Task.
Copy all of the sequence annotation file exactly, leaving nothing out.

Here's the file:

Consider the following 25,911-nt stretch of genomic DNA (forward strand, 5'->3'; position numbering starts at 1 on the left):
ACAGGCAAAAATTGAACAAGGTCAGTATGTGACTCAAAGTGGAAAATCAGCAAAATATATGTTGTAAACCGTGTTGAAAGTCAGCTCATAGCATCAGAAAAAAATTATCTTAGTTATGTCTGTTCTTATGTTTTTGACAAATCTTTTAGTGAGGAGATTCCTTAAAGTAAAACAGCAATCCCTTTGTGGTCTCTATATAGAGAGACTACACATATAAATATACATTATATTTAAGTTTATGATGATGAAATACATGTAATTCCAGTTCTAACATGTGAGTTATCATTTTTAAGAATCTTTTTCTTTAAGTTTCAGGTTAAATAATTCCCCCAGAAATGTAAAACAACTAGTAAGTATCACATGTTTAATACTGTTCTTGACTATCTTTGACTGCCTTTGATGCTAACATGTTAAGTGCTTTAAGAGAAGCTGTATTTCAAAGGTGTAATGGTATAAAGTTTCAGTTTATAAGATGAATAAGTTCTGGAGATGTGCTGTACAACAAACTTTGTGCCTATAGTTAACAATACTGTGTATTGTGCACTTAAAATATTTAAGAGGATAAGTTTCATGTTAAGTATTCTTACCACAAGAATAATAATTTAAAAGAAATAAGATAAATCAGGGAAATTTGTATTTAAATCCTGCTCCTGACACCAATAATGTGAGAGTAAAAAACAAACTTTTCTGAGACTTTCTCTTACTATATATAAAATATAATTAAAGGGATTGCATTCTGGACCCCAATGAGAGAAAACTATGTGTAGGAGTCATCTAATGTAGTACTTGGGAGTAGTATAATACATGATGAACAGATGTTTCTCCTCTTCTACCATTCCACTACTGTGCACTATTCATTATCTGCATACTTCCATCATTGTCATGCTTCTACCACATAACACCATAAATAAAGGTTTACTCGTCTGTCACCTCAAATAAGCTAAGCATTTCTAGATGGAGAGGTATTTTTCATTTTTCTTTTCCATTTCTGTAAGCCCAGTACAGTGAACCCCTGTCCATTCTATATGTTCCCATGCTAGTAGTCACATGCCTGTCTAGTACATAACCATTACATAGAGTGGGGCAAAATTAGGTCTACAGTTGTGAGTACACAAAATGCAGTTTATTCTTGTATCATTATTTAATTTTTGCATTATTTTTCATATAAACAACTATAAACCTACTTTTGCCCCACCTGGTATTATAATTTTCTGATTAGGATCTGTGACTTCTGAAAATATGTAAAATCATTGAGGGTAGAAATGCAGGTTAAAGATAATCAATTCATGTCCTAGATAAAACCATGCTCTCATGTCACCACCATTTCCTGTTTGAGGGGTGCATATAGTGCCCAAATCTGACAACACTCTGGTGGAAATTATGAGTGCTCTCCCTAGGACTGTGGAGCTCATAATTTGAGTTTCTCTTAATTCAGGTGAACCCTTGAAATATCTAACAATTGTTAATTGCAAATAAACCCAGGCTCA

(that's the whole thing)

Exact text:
Consider the following 25,911-nt stretch of genomic DNA (forward strand, 5'->3'; position numbering starts at 1 on the left):
ACAGGCAAAAATTGAACAAGGTCAGTATGTGACTCAAAGTGGAAAATCAGCAAAATATATGTTGTAAACCGTGTTGAAAGTCAGCTCATAGCATCAGAAAAAAATTATCTTAGTTATGTCTGTTCTTATGTTTTTGACAAATCTTTTAGTGAGGAGATTCCTTAAAGTAAAACAGCAATCCCTTTGTGGTCTCTATATAGAGAGACTACACATATAAATATACATTATATTTAAGTTTATGATGATGAAATACATGTAATTCCAGTTCTAACATGTGAGTTATCATTTTTAAGAATCTTTTTCTTTAAGTTTCAGGTTAAATAATTCCCCCAGAAATGTAAAACAACTAGTAAGTATCACATGTTTAATACTGTTCTTGACTATCTTTGACTGCCTTTGATGCTAACATGTTAAGTGCTTTAAGAGAAGCTGTATTTCAAAGGTGTAATGGTATAAAGTTTCAGTTTATAAGATGAATAAGTTCTGGAGATGTGCTGTACAACAAACTTTGTGCCTATAGTTAACAATACTGTGTATTGTGCACTTAAAATATTTAAGAGGATAAGTTTCATGTTAAGTATTCTTACCACAAGAATAATAATTTAAAAGAAATAAGATAAATCAGGGAAATTTGTATTTAAATCCTGCTCCTGACACCAATAATGTGAGAGTAAAAAACAAACTTTTCTGAGACTTTCTCTTACTATATATAAAATATAATTAAAGGGATTGCATTCTGGACCCCAATGAGAGAAAACTATGTGTAGGAGTCATCTAATGTAGTACTTGGGAGTAGTATAATACATGATGAACAGATGTTTCTCCTCTTCTACCATTCCACTACTGTGCACTATTCATTATCTGCATACTTCCATCATTGTCATGCTTCTACCACATAACACCATAAATAAAGGTTTACTCGTCTGTCACCTCAAATAAGCTAAGCATTTCTAGATGGAGAGGTATTTTTCATTTTTCTTTTCCATTTCTGTAAGCCCAGTACAGTGAACCCCTGTCCATTCTATATGTTCCCATGCTAGTAGTCACATGCCTGTCTAGTACATAACCATTACATAGAGTGGGGCAAAATTAGGTCTACAGTTGTGAGTACACAAAATGCAGTTTATTCTTGTATCATTATTTAATTTTTGCATTATTTTTCATATAAACAACTATAAACCTACTTTTGCCCCACCTGGTATTATAATTTTCTGATTAGGATCTGTGACTTCTGAAAATATGTAAAATCATTGAGGGTAGAAATGCAGGTTAAAGATAATCAATTCATGTCCTAGATAAAACCATGCTCTCATGTCACCACCATTTCCTGTTTGAGGGGTGCATATAGTGCCCAAATCTGACAACACTCTGGTGGAAATTATGAGTGCTCTCCCTAGGACTGTGGAGCTCATAATTTGAGTTTCTCTTAATTCAGGTGAACCCTTGAAATATCTAACAATTGTTAATTGCAAATAAACCCAGGCTCA